660-699                           Good
620-659                           Average
600-619                           Below Average
500-519                           Poor 


Keep in mind that the mathematical profile behind a FICO score is impossible to know considering all of the variables. The five main categories of a person's score are:
  • Previous credit history and payment record.
  • Current debt load and account balances.
  • Amount of time credit has been in use.
  • Borrower's recent pursuit of new credit.
  • Types and amount of unused credit a person has available.

Lending Terms & Definitions
  • Annual Percentage Rates(APR)-this represents the cost of the loan when taking into account the finance charges associated with obtaining a loan. If you secure a $100,000 loan but pay $1500 in finance charges to get the loan, the "effective cost" of borrowing that money goes up. Although your interest rate doesn't change, your APR is higher because of the finance charges.
  • Private Mortgage Insurance(PMI)-mortgage insurance is normally required on conventional loans when there is less than 20% equity or downpayment. Mortgage insurance protects the lender in case of a default by the borrower. In the event of a default the PMI company will pay a claim to the lender to cover the costs of taking back and reselling the home.
  • Rate Lock-generally a borrower can lock in an interest rate on a loan program for up to 60 days. A rate lock protects a borrower from rising interest rates by establishing a set rate and points for a specific period of time.
  • Recurring & Non-Recurring Closing Costs-recurring closing costs are costs that will continue on a property even after a loan has closed. (ie-property taxes, homeowner's insurance, pre-paid interest and PMI). Non-recurring closing costs are one time costs associated with purchasing a home. (ie-title, escrow, appraisal, points, recording fees and credit report fees).
  • Tax & Insurance Impounds-if you impound your taxes and insurance then your monthly mortgage payment will include a portion of your annual tax and homeowners insurance bills. When these bills come due your lender will pay them from your impound account that you have been paying into on a monthly basis.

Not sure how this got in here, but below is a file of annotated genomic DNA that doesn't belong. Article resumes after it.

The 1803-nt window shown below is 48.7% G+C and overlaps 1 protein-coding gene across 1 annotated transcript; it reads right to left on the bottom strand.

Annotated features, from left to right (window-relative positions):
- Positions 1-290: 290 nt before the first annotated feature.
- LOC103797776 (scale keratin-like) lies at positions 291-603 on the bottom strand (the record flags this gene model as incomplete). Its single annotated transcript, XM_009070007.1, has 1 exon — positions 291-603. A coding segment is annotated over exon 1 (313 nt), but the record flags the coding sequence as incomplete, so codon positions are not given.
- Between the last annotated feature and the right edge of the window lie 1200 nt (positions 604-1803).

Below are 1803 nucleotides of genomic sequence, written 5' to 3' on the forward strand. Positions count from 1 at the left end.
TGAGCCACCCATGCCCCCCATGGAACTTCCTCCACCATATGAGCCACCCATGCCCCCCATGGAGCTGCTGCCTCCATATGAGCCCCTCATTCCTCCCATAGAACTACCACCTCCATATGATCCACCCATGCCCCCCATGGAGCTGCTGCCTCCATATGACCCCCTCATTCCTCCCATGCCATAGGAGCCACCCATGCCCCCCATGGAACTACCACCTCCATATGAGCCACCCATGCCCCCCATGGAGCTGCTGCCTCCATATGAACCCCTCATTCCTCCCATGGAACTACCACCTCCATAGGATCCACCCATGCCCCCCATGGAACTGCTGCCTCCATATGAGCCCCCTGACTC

• Prepaid Expenses or Pre-paids-these are expenses collected at the close of escrow to start up your impound account. In order to insure there is enough money in your account when the initial tax or insurance bill comes due, lenders will collect a few extra months of taxes and insurance at the close of escrow to initially fund your account.

10 Things You Need To Know Before Buying!


  1. Hire a Realtor-the complexities of a real estate transaction these days can best be handled by a qualified, licensed Realtor.
  2. Cash To Close-a qualified loan consultant can help you establish how much cash you will need for a down payment and closing costs.
  3. No New Debt-once you have decide to purchase a home, do not incur any new debt such as a personal loan or auto loan.
  4. Establish Loan Program-based on your price range and amount of down payment, a loan consultant can help you establish a program that is best fits your budget.
  5. Get Pre-Approved-getting fully pre-approved for a loan prior to finding a property allows you to shop with confidence and notifies the seller that you are a bona fide buyer.
  6. Schools-a neighborhood school system can greatly affect the value of a home in that particular neighborhood. State and local sources can provide you with reports on whatever schools you desire.
  7. Crime-statistics are usually available from local law enforcement agencies or the chamber of commerce.
  8. Future Growth-if you are purchasing in a neighborhood that isn't established then you will need to research how future growth may affect that neighborhood.
  9. Commute-when determining what areas you would like to live in, be sure to consider commute times to your job or other frequently visited areas during peak traffic hours.
  10. Inspection-once you have an accepted offer on a home, you will need to have the property inspected by a licensed home inspection company.


Now let's sit and talk about a plan to get you that home you've been dreaming of..



Set an appointment with Team SchuCo!

Call/Text: 619-995-2132